Qatar is a very safe place to visit. There is, admittedly a slightly higher risk of terrorism than in other countries, simply because this is a country in the middle east and there is a heightened risk of terrorism in these countries, particularly ones where there is a high number of foreign nationals living and working, as indeed Qatar has. However, it is not a country that is desperately unsafe and you should not feel that it is not safe to visit.
Petty crime is practically non-existent, but there is a curiosity about westerners that may result in people simply looking at you, or if you are a woman, staring at you. This can be slightly disconcerting at times, but it is not threatening and you may simply find (if you are a woman) that 'covering up' means that you are stared at less or that people simply ignore you (and after you have been stared at for a while, being ignored is great!).
The main safety issue that you need to be aware of is de-hydration. It is very, very important to keep drinking water and if you drink alcohol it is really important to drink even more water, since the alcohol will dehydrate you even more. This is a very important issue, since dehydration can very quickly occur and it is not pleasant when it is serious, so keep your fluid levels topped up at all times and keep checking the colour of your urine: if it goes very dark then you are dehydrated and need to take fluids in. Also you need to ensure that you keep the levels topped up all day: it is not enough to simply drink water in the morning and then think that this will last you all day.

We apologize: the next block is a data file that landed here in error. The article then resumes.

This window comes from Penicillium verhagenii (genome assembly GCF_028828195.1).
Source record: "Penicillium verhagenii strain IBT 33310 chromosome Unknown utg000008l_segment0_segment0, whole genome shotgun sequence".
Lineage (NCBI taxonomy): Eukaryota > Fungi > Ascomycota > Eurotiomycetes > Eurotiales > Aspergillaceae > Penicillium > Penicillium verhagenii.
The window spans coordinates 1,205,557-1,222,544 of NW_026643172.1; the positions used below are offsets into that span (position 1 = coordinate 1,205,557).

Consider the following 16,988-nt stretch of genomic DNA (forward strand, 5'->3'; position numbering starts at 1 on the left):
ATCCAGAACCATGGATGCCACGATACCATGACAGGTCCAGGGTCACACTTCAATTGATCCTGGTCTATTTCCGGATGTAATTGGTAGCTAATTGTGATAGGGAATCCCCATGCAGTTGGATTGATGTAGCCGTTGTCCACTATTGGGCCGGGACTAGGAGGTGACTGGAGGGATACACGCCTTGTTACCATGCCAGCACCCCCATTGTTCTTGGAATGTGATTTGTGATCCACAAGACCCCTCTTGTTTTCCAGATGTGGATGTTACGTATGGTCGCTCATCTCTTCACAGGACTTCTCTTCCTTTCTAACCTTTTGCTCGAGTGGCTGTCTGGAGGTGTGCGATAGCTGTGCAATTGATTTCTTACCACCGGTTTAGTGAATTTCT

Out and About
Although Qatar is not a well known tourist destination, it certainly has a lot to offer travellers. It is relatively 'oil rich' and so is not a poor country and one thing you will find, is that the international type hotels are actually quite expensive. You will be able to buy alcohol in these, but you will not be able to go to a shop and buy alcohol, since you need a special licence for alcohol and this is for residents only. You also cannot bring alcohol into the country and if you try to do so, you may well find that it is confiscated as you arrive. These guys don't want alcohol in the country, so you need to respect their wishes.